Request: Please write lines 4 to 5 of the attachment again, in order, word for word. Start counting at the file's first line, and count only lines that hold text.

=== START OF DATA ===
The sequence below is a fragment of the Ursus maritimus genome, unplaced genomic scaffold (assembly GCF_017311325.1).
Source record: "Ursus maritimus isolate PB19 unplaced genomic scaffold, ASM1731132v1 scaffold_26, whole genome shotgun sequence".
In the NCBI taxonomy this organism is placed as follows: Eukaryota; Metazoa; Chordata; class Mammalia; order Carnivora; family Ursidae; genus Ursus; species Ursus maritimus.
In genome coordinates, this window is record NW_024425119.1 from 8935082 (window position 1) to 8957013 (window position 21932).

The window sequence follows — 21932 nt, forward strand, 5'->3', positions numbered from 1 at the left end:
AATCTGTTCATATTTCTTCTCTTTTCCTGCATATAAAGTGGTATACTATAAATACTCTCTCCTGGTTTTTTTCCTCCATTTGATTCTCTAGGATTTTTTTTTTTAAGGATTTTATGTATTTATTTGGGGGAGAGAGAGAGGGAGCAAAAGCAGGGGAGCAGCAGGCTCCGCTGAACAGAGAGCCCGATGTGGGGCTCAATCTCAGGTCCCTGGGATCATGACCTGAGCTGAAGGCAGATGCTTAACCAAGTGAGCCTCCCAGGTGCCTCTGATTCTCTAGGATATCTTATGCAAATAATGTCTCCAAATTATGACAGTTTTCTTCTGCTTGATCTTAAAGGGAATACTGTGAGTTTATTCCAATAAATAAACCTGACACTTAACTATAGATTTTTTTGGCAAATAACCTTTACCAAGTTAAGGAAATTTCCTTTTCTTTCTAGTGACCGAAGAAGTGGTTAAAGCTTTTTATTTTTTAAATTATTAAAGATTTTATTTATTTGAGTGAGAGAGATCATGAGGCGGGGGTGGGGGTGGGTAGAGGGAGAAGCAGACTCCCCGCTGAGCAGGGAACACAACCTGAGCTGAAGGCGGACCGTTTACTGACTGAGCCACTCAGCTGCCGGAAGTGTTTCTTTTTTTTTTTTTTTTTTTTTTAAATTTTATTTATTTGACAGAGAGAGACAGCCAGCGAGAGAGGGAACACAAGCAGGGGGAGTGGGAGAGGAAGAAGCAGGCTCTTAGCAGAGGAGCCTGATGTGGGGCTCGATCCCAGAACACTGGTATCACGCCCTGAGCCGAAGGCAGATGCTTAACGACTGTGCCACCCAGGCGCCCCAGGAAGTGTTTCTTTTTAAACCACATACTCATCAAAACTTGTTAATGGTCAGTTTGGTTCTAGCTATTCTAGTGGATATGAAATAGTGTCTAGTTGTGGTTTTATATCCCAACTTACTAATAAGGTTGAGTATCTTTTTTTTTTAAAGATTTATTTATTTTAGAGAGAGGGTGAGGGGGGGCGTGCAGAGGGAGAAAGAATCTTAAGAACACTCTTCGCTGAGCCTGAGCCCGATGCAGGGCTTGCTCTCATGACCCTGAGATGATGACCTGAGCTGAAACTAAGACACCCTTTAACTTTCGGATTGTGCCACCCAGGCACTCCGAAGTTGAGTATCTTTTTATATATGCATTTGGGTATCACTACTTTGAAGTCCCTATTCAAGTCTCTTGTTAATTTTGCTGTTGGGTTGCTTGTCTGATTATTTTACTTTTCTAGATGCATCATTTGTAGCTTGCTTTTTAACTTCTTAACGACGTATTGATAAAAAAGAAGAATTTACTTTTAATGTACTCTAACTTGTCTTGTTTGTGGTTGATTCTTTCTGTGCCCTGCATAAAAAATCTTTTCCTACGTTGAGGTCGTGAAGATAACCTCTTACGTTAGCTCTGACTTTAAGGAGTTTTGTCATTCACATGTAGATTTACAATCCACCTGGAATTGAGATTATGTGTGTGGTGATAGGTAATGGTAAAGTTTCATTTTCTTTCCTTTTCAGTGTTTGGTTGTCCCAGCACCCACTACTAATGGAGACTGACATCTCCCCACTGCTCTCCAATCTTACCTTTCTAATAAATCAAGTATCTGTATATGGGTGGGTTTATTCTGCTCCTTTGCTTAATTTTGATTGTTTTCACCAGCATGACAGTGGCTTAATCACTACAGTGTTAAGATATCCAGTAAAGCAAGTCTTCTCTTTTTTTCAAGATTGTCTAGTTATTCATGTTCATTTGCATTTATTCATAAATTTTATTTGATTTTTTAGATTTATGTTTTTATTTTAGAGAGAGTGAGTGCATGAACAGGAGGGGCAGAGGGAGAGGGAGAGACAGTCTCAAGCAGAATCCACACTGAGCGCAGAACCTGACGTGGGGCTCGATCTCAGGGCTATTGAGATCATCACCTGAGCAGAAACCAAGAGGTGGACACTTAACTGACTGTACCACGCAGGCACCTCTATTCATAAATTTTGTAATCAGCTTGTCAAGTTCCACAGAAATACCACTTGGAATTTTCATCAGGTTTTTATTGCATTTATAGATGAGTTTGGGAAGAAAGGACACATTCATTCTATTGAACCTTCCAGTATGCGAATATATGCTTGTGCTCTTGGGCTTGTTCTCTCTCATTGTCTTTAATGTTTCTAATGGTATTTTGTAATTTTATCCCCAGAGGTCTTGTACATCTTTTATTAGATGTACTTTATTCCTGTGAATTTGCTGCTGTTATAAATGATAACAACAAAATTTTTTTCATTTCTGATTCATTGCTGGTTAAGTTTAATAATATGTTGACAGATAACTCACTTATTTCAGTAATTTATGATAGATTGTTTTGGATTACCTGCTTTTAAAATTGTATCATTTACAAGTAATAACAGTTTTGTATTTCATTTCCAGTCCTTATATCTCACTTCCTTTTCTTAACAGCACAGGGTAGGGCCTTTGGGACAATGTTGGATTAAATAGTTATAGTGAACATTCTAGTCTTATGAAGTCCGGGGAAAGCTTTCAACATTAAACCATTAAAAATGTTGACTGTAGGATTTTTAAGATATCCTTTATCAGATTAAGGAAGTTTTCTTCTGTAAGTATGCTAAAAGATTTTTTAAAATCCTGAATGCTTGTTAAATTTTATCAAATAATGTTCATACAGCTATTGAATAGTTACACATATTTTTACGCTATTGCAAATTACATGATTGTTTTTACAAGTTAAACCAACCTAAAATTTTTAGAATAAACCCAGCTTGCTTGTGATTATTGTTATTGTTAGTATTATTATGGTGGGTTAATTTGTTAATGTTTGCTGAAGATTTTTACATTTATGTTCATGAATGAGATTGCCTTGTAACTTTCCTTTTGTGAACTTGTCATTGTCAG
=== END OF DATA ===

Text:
In genome coordinates, this window is record NW_024425119.1 from 8935082 (window position 1) to 8957013 (window position 21932).

The window sequence follows — 21932 nt, forward strand, 5'->3', positions numbered from 1 at the left end: